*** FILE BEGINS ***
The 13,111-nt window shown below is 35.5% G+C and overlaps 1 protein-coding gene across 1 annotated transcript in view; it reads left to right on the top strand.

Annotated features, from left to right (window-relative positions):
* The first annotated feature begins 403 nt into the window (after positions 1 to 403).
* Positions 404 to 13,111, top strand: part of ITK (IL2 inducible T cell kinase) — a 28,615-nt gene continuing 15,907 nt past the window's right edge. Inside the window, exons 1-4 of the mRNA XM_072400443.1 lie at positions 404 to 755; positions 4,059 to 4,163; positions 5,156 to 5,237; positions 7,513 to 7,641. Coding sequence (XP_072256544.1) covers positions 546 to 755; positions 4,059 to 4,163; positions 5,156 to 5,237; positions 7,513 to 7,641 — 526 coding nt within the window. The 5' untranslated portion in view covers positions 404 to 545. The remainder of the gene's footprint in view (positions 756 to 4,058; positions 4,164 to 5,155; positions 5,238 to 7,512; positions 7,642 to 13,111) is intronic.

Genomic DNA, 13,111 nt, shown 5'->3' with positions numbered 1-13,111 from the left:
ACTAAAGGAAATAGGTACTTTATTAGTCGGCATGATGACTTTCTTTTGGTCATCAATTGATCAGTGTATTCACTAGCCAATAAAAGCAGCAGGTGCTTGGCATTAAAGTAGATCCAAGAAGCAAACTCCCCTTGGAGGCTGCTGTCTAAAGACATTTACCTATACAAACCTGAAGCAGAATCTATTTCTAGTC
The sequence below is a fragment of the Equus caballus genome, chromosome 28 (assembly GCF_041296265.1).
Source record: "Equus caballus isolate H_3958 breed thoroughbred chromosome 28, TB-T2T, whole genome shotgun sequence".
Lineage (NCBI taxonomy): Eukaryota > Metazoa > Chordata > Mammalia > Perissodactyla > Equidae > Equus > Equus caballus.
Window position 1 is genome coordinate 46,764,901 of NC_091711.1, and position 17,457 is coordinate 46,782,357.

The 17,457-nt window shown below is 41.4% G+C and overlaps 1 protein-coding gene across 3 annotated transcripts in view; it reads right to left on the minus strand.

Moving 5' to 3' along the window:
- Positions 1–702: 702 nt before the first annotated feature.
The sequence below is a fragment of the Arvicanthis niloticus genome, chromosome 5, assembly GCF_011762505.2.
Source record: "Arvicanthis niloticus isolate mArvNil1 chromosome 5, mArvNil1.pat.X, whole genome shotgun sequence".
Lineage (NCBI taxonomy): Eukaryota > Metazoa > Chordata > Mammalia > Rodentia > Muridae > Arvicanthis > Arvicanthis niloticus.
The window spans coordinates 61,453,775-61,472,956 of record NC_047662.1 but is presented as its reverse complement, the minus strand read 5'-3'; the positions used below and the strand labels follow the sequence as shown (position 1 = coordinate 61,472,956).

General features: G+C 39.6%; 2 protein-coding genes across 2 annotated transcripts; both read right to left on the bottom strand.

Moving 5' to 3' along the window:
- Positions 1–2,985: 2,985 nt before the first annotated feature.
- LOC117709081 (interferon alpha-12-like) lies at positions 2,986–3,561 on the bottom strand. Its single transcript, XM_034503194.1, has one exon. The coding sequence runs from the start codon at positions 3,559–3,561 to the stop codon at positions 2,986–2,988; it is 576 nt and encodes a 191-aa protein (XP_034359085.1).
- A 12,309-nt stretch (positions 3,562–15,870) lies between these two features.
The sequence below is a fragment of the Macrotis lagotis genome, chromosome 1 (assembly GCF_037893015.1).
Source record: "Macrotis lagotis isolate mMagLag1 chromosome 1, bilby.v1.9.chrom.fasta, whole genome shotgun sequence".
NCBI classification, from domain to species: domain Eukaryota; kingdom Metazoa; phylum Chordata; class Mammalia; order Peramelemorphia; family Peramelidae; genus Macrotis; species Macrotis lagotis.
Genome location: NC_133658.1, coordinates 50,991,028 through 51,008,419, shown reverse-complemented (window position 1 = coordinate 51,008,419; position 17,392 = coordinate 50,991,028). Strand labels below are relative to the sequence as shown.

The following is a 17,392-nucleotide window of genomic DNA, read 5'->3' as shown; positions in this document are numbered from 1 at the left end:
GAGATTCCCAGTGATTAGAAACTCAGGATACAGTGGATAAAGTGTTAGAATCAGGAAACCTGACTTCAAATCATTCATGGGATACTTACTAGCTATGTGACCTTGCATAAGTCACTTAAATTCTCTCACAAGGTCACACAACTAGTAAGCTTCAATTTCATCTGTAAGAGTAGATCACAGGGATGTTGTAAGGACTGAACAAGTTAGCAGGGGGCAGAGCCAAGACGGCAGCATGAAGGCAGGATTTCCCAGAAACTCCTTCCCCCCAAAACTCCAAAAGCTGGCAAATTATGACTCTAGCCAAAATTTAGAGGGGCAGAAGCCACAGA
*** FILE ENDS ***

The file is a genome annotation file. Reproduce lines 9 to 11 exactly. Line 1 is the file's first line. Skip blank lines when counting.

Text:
Lineage (NCBI taxonomy): Eukaryota > Metazoa > Chordata > Mammalia > Perissodactyla > Equidae > Equus > Equus caballus.
Window position 1 is genome coordinate 46,764,901 of NC_091711.1, and position 17,457 is coordinate 46,782,357.

The 17,457-nt window shown below is 41.4% G+C and overlaps 1 protein-coding gene across 3 annotated transcripts in view; it reads right to left on the minus strand.